My variation is...I planted two squares of radishes along the south edge of one of my 4x4 beds...they take about 25 days from planting until harvest. On that same day, in the middle of that bed I planted collard greens and swiss chard...which will eventually have big ol leaves which will shade anything planted near them. Two weeks later I planted another couple of squares of radishes on the north edge of that same bed. The Swiss chard and collards are still small so the radishes will still get enough sun on that north side. I am currently eating the radishes from the south side of the bed. Over the next couple weeks the radishes from the north side will be ready. By then the collards and Swiss chard will be larger. At that time I can a few scoops of soil to the bed and plant something else where the radishes were...possibly some lettuce if its not too hot and there's enough shade...or perhaps some flowers, or some bush bean.

I find it helpful to keep a journal because as you go along, you'll learn what works and what doesn't plus you can jot down any ideas you have which you can try the following year.

    Bookmark   May 25, 2010 at 1:41PM
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heather38(6a E,Coast)

As far as replanting go's the others are correct, a different square for each replanting, which is what I did a last year, but I quickly discovered that what Mel describes as in your cabbage will make way for say Toms, doesn't work in practice, as my Toms are already in ground and the cabbages I started in Feb are only just starting to think about forming a head, and seriously I can not eat 16 Radish's in a week, so what I did this year is in each Square say 4 radish then a line of leaf lettuce, or some turnips ect, but then I realised when transplanting my cabbages that there is a lot of wasted space at the edge of the space, so that is where I now plant my radish, lettuce ect
My broccoli are now inter-planted with Sweetcorn, which hopefully will mean just as the broccoli give up the ghost, the corn will replace.
I planted pole and runner beans, 6 of each in 1 Sq foot, this worked brilliantly last year, but this year, in the centre of the WigWam I planted a cabbage, as I had a few spares. I am hoping the shade of the beans will allow these cabbages to produce until later in the season.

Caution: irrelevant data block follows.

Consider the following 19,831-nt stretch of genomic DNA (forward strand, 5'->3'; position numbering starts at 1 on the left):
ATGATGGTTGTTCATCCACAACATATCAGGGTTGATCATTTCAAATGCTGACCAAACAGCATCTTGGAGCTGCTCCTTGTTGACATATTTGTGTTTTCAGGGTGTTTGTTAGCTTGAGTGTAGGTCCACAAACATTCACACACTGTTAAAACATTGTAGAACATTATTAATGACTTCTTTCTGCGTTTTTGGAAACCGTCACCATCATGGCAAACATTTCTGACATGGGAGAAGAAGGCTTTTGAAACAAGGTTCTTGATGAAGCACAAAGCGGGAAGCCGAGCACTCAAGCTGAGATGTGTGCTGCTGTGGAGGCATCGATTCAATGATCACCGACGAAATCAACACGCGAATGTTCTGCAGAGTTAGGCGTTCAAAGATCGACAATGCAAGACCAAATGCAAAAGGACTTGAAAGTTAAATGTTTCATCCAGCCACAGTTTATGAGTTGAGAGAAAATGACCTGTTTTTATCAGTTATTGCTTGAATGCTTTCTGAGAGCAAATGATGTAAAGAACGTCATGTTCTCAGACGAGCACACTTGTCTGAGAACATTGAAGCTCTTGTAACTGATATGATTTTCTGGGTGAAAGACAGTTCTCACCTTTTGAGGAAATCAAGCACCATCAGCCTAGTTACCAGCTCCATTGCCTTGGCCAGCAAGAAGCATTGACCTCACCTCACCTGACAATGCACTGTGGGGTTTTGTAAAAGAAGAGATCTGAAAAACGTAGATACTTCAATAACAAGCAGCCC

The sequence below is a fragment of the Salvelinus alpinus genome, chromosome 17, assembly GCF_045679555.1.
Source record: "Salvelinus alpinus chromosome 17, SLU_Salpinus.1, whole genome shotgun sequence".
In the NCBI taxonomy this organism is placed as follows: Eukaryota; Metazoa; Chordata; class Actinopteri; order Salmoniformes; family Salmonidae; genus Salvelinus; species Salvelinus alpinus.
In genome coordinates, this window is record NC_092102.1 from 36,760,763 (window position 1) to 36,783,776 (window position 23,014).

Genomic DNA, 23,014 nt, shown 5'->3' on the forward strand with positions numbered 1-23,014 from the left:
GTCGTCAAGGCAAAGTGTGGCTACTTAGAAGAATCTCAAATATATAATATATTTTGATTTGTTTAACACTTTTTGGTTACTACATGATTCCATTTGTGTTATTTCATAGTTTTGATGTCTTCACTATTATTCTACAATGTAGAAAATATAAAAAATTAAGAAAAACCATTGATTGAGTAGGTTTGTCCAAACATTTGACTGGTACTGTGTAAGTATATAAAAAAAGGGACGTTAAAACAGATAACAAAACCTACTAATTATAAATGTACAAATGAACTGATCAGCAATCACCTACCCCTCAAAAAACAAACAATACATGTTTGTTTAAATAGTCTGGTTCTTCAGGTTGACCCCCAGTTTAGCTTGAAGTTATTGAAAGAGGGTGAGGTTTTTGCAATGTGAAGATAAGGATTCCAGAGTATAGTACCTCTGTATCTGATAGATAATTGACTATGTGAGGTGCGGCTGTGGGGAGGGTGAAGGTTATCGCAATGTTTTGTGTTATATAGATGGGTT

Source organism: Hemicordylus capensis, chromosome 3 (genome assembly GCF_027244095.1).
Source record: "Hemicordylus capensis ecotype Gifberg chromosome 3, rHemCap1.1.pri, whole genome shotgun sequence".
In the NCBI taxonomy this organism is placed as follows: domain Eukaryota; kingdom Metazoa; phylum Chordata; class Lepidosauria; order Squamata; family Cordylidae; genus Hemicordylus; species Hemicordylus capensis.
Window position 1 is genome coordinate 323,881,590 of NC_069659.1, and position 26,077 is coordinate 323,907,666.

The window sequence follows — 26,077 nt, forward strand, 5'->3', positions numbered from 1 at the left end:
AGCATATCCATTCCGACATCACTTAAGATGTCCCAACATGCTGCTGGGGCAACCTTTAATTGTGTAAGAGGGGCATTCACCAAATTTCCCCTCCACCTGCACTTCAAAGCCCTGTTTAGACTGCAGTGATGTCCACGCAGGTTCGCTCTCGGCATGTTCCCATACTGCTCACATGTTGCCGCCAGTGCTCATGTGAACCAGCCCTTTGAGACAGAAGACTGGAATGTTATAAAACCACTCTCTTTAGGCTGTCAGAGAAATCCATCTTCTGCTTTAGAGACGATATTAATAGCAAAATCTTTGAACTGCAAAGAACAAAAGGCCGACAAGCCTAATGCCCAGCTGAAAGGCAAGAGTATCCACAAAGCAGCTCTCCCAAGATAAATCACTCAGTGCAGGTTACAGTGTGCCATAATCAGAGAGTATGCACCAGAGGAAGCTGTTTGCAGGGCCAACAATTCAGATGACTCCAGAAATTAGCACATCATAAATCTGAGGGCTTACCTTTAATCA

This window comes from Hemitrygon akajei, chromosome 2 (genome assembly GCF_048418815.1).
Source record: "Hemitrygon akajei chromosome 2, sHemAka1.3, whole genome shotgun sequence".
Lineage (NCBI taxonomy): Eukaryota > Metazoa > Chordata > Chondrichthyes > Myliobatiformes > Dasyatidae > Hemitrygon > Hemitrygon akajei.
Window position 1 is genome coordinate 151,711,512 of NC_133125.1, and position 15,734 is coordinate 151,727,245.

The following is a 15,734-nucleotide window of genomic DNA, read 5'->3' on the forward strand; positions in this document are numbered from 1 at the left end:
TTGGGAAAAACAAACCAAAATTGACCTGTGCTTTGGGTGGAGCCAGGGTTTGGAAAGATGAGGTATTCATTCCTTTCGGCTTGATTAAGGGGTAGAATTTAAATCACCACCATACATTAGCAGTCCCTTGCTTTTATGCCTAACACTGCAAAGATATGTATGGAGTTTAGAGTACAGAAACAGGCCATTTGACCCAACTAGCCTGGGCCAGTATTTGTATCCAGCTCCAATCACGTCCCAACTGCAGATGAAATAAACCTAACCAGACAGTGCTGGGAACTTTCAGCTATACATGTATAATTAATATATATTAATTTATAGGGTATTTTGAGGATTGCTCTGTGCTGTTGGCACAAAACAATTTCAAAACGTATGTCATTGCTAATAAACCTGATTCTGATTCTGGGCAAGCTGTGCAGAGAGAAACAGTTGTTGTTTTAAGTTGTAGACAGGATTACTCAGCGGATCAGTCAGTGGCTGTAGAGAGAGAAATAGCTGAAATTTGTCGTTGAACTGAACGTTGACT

My toms have small plants planted at the corners as the plants grow up and I trim the lower stems off as the plant grows.
haven't got round to planting Cukes, but last year I sort of supported them on a frame over my lettuce to extend the season.
not all these methods have been tried and tested but the fun is in the experiment.
I am not a million miles from you about 20 miles from the RI border, so maybe similar in season to you.
have fun and experiment a bit, this has increased my fun, in an already fun activity for me :)

    Bookmark   May 28, 2010 at 9:18PM
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Thanks for the comments, folks. You've more or less confirmed what I already expected, which is nice. I find myself perfectly able to make a two-dimensional plan (what goes where?), and consider the 3D aspects (what'll shade what?), but the time-dimension is beyond me, because my experience is that nothing is ever really ready to harvest when it SHOULD be. That 25-day radish might take 35 days if it's planted early in the season, for example. I think that the best I can hope for is some sort of "think ahead" strategy where I get some idea of what might go in each spot AFTER the current item. [I've already done this to some degree: the peas are 5' tall and flowering right now, but planted just in front of them are a some jacob's cattle beans, which are beginning to climb. I anticipate harvesting the peas before the beans are too tall, then pulling out what I can of the pea-plants so the beans get all the space in the square (and on the trellis). We'll see how that works out.